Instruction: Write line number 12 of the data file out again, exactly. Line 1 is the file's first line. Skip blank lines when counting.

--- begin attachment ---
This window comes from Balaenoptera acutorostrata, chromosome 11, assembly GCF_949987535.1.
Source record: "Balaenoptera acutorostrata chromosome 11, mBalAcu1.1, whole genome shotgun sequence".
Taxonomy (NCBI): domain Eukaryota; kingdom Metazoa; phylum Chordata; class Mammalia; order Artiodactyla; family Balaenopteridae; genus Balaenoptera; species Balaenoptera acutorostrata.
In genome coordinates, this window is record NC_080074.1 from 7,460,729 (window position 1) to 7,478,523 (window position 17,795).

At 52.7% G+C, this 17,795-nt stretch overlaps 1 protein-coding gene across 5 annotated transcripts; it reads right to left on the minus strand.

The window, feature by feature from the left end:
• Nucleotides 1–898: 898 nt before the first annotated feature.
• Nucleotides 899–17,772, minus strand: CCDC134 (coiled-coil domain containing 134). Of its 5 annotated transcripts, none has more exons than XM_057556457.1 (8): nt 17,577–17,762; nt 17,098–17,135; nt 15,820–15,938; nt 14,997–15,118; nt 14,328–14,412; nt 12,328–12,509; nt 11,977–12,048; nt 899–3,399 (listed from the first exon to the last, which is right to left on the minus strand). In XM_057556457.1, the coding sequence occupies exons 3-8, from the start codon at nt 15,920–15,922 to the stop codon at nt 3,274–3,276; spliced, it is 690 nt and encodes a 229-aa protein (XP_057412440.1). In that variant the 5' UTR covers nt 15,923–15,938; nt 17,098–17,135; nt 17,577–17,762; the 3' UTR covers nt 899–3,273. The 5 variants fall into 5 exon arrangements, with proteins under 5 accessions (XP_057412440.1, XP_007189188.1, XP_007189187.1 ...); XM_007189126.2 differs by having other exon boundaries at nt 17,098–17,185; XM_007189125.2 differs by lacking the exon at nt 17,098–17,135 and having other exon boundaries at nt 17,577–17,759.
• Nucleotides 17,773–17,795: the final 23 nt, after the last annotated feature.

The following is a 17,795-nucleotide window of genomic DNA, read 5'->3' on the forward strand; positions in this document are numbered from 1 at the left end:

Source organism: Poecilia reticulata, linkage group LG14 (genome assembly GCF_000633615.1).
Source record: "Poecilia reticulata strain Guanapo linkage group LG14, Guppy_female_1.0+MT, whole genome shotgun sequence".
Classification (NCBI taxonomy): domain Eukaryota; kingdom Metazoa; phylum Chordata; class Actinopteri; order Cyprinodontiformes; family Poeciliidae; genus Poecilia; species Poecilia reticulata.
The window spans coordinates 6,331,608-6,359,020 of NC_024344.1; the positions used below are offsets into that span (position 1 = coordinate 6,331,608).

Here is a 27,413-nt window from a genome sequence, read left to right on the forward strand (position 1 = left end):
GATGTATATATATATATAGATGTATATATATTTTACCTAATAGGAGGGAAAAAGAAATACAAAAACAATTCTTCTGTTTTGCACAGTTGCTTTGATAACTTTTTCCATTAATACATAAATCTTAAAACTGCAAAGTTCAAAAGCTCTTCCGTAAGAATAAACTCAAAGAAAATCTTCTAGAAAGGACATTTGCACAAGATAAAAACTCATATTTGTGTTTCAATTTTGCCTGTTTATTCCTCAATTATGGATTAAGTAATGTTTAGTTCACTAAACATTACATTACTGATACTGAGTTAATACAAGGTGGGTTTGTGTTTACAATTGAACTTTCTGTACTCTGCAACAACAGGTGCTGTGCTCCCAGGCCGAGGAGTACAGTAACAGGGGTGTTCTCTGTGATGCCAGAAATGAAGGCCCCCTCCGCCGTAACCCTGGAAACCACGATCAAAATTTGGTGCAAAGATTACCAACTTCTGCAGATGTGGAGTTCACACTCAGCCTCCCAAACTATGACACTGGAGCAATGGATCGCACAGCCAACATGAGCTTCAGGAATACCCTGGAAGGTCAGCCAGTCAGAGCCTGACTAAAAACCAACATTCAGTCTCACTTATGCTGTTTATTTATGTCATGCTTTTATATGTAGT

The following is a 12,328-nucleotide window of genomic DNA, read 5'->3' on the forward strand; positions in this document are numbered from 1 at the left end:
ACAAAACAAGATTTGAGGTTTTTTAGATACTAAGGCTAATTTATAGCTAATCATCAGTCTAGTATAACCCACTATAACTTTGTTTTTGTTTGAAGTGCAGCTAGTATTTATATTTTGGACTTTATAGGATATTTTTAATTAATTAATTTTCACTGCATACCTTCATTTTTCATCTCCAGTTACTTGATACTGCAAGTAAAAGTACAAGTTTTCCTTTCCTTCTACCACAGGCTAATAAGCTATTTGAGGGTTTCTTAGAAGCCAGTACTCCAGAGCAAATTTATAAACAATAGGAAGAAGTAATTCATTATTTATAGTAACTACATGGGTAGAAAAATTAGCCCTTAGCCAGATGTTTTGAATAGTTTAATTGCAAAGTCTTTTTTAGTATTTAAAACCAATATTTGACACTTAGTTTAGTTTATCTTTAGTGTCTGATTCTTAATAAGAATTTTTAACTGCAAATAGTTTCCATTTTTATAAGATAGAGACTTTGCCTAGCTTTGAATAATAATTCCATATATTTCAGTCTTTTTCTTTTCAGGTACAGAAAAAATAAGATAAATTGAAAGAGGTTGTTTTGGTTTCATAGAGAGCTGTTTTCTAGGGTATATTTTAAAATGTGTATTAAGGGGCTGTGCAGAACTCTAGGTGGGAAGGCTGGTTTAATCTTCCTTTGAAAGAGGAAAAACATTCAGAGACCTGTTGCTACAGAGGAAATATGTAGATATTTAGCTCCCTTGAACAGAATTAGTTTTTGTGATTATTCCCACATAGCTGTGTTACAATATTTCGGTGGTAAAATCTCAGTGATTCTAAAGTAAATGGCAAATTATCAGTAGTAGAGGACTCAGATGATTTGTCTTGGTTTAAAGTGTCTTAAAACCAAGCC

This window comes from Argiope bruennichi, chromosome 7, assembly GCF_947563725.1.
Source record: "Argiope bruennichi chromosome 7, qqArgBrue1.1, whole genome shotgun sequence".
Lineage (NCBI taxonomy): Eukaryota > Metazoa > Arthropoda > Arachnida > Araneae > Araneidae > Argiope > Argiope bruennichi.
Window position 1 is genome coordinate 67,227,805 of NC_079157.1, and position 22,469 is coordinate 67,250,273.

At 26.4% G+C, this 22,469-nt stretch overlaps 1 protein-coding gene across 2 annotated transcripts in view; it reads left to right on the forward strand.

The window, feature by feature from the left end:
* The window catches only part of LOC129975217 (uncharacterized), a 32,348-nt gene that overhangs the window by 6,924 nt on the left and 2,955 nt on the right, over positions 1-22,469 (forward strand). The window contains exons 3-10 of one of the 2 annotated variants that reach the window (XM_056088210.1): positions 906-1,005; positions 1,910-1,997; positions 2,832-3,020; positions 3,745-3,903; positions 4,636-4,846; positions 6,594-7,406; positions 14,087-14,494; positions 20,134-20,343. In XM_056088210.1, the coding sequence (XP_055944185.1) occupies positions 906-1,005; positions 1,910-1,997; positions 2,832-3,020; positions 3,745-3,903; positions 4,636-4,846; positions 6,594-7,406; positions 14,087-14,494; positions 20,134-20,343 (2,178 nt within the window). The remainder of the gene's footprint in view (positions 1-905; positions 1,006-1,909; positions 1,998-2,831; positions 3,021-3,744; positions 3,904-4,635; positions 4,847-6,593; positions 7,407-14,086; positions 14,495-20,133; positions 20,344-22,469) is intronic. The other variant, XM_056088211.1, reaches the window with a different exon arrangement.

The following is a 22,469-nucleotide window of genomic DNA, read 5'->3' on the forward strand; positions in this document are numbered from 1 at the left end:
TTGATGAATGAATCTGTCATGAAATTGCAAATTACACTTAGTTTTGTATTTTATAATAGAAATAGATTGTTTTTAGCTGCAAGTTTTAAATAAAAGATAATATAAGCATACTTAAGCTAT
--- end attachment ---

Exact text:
Source record: "Poecilia reticulata strain Guanapo linkage group LG14, Guppy_female_1.0+MT, whole genome shotgun sequence".